The Democrats' Permanent Disadvantage
posted by Alan Greenblatt Having gotten on the case of conservatives yesterday, I naturally decided I should think about liberals today. I've spent most of
posted by Alan Greenblatt
Having gotten on the case of conservatives yesterday, I naturally decided I should think about liberals today. I've spent most of my career documenting the rise of Republicans and conservatives and it seems to me that this is a season of some trouble for the GOP. But Democrats retain a core problem of long standing -- namely, as I alluded to yesterday, the fact that people don't seem to want government to be too ambitious in addressing more problems.
Journalist Bill Bishop gets into this in his forthcoming book The Big Sort , citing the work of some political scientists who believe that the decline in trust of government (along with many other traditional institutions since the 1960s) has put Democrats at a "permanent disadvantage."
One reason the Democratic primary campaign seems so long is that there's so little policy difference between Obama and Clinton. They're left to argue about personality differences and slip-ups like Obama's "bitter" comment. I'm mighty curious to see how the eventual victor, whom I still assume will be Obama, casts his ideas in competition against a Republican candidate with a very different agenda.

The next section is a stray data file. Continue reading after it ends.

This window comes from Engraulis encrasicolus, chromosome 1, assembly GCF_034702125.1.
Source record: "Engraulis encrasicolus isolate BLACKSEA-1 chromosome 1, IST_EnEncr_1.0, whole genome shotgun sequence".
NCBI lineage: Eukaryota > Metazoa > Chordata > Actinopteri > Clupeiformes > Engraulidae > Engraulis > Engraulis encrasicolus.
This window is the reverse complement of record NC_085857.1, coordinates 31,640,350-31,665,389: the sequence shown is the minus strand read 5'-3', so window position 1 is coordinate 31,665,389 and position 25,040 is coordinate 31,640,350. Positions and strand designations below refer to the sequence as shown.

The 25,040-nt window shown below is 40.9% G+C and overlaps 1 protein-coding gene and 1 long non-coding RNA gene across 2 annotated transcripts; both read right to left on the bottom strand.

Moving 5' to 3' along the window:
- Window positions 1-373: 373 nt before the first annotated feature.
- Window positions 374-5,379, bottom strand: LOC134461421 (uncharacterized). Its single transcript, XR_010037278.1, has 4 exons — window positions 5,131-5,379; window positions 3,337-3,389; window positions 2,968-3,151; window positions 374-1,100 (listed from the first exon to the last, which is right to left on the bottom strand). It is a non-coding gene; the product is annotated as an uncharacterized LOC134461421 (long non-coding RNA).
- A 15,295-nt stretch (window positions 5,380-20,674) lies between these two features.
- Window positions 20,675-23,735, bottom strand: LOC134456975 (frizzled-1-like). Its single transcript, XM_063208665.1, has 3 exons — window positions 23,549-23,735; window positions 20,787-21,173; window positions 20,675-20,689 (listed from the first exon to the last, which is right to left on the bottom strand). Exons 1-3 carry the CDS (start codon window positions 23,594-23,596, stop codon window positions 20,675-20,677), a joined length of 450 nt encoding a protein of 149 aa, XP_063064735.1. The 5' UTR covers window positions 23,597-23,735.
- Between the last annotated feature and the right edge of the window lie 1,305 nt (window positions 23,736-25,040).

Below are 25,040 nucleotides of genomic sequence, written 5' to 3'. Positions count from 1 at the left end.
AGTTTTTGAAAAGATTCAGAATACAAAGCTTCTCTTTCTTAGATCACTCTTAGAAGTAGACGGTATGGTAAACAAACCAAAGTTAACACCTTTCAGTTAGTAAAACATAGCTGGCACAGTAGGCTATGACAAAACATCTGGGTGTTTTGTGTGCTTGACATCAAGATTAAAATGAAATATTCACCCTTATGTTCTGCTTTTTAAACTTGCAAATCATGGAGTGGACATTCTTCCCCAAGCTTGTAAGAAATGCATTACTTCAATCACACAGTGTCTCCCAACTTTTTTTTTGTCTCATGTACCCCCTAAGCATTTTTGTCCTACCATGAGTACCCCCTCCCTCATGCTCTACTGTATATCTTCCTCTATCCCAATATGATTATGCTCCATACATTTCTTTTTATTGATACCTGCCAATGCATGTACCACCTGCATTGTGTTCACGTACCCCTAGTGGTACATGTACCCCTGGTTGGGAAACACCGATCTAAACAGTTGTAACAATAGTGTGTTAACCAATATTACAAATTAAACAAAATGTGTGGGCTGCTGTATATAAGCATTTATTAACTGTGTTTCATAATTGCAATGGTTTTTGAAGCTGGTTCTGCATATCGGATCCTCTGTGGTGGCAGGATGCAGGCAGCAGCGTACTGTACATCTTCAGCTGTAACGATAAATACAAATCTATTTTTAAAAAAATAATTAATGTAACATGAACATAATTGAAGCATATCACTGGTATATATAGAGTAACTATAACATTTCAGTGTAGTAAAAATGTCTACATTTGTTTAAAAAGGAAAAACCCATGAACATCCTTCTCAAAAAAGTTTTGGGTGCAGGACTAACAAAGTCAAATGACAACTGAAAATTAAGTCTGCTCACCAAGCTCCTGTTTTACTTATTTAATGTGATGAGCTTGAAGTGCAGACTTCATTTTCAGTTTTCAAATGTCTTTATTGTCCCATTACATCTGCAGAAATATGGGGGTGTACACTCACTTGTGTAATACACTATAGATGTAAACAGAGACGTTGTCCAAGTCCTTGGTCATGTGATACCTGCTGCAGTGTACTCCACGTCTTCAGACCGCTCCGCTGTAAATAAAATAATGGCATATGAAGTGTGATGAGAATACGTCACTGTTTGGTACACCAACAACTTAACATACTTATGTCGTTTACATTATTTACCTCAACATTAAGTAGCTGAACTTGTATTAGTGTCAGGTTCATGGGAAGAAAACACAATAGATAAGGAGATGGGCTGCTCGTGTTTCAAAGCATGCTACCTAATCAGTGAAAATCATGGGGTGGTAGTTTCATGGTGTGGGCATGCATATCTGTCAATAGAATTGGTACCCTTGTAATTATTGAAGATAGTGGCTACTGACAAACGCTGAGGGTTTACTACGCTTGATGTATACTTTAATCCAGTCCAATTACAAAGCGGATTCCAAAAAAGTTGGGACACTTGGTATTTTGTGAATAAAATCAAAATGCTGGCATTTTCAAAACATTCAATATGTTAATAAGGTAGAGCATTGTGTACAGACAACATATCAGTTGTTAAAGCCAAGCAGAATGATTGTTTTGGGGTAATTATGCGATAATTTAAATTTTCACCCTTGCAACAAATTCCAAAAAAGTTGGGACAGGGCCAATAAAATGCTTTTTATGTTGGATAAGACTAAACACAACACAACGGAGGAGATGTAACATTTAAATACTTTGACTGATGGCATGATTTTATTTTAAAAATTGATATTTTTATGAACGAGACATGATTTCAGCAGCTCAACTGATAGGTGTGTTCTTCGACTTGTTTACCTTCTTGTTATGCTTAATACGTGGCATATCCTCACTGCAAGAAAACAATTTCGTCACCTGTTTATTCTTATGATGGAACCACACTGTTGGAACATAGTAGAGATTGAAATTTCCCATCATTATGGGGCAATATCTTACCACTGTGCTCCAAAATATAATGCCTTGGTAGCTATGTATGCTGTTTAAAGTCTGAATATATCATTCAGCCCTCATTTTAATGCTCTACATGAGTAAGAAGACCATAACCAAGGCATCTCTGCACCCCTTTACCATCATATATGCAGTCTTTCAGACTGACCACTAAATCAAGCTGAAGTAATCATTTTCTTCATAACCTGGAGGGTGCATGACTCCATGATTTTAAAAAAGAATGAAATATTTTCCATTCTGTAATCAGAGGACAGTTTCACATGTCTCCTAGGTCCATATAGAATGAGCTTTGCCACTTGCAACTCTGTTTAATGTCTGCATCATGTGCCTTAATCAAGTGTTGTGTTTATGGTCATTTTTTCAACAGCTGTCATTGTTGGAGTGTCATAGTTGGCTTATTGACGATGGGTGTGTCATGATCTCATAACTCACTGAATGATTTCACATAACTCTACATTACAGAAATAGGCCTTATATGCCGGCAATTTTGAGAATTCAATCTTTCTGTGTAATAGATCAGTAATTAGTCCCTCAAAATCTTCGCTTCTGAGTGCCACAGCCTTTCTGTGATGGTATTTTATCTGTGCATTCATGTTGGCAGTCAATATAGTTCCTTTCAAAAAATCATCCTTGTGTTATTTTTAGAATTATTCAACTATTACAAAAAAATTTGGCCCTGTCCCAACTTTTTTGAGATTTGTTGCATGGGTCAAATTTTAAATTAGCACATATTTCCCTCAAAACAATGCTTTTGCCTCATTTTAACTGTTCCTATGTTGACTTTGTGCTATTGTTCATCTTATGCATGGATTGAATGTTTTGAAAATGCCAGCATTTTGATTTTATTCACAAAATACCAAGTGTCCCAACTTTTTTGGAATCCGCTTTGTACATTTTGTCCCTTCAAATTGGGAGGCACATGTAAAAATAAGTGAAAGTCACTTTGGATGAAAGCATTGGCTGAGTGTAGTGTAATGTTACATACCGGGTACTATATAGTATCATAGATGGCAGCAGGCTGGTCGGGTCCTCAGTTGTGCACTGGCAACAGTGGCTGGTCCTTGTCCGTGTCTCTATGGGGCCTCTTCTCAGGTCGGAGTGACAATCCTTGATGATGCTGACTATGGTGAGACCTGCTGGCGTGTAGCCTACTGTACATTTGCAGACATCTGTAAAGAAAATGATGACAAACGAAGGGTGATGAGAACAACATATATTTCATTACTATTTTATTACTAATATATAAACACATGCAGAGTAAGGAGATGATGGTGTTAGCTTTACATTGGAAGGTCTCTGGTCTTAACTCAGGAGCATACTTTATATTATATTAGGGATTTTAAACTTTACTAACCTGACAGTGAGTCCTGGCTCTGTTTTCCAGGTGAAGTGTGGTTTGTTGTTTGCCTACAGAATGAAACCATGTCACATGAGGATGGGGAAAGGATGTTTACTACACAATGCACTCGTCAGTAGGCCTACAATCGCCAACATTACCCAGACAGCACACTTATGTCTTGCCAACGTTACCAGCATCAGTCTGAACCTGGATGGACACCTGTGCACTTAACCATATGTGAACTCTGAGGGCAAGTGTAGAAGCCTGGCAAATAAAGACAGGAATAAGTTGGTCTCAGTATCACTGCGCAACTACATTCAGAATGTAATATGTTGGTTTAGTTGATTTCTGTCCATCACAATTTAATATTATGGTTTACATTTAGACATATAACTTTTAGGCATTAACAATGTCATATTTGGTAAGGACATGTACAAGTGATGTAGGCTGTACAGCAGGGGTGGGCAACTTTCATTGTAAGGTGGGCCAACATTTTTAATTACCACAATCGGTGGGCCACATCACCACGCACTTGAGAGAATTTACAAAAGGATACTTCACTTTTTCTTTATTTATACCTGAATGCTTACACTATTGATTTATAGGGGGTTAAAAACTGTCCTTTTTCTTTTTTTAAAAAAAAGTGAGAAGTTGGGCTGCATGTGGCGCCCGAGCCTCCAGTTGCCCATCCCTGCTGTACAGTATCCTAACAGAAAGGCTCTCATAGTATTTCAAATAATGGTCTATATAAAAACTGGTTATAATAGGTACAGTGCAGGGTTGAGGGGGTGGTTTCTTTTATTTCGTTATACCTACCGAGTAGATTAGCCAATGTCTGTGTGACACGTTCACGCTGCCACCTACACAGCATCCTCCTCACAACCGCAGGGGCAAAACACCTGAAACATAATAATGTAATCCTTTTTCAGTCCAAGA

One day early in the fall of 2004 I sat down and wrote a piece -- never before published! -- about why I thought John Kerry would lose that presidential race. Looking it over, it seems to me that Democrats continue to have some of the same problems four years on. They still are thinking small, although universal health coverage has returned as an issue with some life. And global warming might be another issue where there is a renewed hunger for government to do something big, although that clearly hasn't been tested yet.
Overall, I'd say that Democrats are certainly looking better than they were four years ago. Bush-hating is a much more widely shared condition and Republicans under Bush now seem like a spent force when it comes to new ideas. The pendulum seems to be swinging the Democrats' way and they are bound to have a good year at the congressional level, even if they lose the White House.
At any rate, here was my prognosis about the party four years ago:
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